Personal income is taken into account when it is at issue in proceedings on rights relating to personality, or in proceedings in which the interests of the applicant conflict with those of other members of the nuclear family living with this person.
For individuals who have already been sentenced with a final judgment for serious crimes specified by law, income is deemed to exceed the prescribed limits. People who are victims of sexual violence, including where these crimes are committed against minors, may also be granted legal aid by way of derogation from the general income limits.
Requirements for requesting State legal aid
The interested party may request the granting of legal aid at any stage or level of the proceedings. The application is drafted on plain paper and, on penalty of inadmissibility, contains:
- the request to be granted legal aid, specifying the proceedings to which this refers, if they are already pending;
- general information regarding the interested party and the members of his/her family household, together with the respective tax codes;
- a statement equivalent to a certificate from the interested party attesting to the fact that he/she meets the income conditions laid down for acceptance, with specific calculation of the total income that can be assessed for these purposes;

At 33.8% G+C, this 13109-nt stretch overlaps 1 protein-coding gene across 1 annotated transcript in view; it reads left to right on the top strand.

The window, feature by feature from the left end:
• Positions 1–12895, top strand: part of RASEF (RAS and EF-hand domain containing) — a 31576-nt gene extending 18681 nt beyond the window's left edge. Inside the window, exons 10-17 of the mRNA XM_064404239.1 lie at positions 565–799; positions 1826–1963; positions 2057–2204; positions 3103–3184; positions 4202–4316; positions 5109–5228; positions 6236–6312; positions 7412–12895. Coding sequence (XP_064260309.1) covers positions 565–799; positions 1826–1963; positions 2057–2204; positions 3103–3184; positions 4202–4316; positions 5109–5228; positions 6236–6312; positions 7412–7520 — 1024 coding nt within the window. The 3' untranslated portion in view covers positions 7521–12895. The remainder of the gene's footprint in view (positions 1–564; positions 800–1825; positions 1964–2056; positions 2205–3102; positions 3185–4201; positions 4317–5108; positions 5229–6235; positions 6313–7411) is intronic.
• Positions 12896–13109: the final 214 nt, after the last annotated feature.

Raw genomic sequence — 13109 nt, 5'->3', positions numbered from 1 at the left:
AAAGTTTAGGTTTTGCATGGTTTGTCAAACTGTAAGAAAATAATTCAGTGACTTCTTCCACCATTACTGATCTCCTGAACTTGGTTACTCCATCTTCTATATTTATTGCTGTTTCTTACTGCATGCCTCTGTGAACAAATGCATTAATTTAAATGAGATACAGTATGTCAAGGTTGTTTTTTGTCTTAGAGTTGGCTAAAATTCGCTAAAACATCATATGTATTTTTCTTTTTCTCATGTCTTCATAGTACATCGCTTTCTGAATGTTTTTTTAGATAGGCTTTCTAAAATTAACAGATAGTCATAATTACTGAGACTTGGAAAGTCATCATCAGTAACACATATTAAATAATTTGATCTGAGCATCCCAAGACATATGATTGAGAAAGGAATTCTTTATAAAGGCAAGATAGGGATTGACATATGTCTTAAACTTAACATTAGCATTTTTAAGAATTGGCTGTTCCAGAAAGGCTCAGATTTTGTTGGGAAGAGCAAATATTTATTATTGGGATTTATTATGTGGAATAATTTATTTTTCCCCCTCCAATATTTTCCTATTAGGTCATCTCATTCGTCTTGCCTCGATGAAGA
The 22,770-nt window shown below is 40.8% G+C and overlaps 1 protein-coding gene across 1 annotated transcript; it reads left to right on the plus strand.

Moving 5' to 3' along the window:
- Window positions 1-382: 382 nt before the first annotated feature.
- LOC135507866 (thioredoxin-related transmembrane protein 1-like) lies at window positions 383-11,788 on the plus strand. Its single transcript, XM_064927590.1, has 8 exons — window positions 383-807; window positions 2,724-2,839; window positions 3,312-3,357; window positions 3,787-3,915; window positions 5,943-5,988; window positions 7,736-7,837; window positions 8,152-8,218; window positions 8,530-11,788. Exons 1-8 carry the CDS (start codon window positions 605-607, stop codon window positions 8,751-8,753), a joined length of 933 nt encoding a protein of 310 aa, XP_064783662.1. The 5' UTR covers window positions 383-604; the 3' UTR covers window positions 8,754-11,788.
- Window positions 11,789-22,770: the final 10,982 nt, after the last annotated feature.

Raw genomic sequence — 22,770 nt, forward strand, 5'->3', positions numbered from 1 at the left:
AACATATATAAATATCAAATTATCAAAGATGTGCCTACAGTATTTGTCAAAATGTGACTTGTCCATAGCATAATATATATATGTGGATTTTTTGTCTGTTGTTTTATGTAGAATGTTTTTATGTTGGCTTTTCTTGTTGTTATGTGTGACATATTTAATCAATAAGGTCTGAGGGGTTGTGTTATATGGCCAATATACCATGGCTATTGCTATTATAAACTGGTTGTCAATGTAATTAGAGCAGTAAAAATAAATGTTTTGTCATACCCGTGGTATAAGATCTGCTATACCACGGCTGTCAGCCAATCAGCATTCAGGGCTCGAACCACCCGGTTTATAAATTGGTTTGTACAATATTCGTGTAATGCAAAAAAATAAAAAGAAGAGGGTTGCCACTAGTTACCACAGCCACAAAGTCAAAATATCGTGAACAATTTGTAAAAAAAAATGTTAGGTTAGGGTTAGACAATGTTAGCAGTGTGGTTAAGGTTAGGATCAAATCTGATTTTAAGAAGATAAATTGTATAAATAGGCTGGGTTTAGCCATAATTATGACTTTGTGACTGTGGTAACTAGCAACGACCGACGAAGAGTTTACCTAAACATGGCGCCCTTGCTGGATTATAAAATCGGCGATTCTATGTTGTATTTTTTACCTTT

- the commitment to communicate, until the proceedings have been settled, significant variations in income limits which were verified the previous year, within thirty days of the expiry of the period of one year from the date on which the application was made or of any previous notification of change.
As regards income earned abroad, citizens of non-EU states must submit with the application certification from the competent consular authorities attesting to the truthfulness of the information contained in the application.
Where the previous court or the Council of the Bar Association having jurisdiction to make provision in advance so request, the interested parties are obliged, on penalty of inadmissibility of the request, to submit the necessary documentation to attest to the truthfulness of the information contained therein.
A person granted legal aid may nominate a lawyer chosen from among those entered on the lists of lawyers for legal aid, enrolled with the Bar Association in the district of the court of appeal in which the magistrate with jurisdiction to hear the case on the merits or the magistrate before which the proceedings are pending is located.